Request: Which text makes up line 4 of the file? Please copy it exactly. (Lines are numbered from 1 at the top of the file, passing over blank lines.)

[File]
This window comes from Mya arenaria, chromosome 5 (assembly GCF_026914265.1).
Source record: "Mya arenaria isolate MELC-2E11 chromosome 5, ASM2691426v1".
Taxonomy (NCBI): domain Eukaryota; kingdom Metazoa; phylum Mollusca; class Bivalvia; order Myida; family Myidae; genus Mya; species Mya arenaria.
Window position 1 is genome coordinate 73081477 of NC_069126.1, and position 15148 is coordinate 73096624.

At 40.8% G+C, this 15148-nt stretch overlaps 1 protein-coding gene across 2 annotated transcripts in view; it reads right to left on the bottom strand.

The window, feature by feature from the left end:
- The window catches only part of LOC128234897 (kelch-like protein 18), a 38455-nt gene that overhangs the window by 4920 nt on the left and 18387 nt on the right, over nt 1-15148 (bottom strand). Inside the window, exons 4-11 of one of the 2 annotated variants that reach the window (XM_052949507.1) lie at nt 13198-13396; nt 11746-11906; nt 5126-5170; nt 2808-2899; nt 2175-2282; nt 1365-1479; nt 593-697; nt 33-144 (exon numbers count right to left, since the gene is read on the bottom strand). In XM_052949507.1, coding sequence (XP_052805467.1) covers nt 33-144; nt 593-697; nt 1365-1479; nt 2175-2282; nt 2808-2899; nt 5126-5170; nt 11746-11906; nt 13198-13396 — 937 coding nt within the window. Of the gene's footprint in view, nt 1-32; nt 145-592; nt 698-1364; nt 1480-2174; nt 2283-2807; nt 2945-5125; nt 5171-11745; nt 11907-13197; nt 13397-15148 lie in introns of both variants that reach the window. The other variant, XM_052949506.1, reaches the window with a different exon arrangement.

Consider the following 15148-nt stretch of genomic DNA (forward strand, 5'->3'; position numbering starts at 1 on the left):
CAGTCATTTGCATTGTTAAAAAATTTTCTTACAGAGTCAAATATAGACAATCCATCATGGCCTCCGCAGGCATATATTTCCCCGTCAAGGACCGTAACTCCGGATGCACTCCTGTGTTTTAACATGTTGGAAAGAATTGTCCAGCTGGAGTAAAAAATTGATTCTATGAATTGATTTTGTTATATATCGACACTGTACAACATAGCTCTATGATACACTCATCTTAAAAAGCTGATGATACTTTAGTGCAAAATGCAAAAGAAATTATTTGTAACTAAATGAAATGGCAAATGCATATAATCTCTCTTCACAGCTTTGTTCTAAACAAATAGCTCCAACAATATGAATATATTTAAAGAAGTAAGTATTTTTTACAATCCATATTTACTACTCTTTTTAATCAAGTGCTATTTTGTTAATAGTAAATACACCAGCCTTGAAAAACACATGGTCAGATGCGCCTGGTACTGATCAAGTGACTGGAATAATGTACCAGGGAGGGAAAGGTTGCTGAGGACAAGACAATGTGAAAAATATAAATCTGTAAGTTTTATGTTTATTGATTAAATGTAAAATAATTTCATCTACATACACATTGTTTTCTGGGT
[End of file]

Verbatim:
Window position 1 is genome coordinate 73081477 of NC_069126.1, and position 15148 is coordinate 73096624.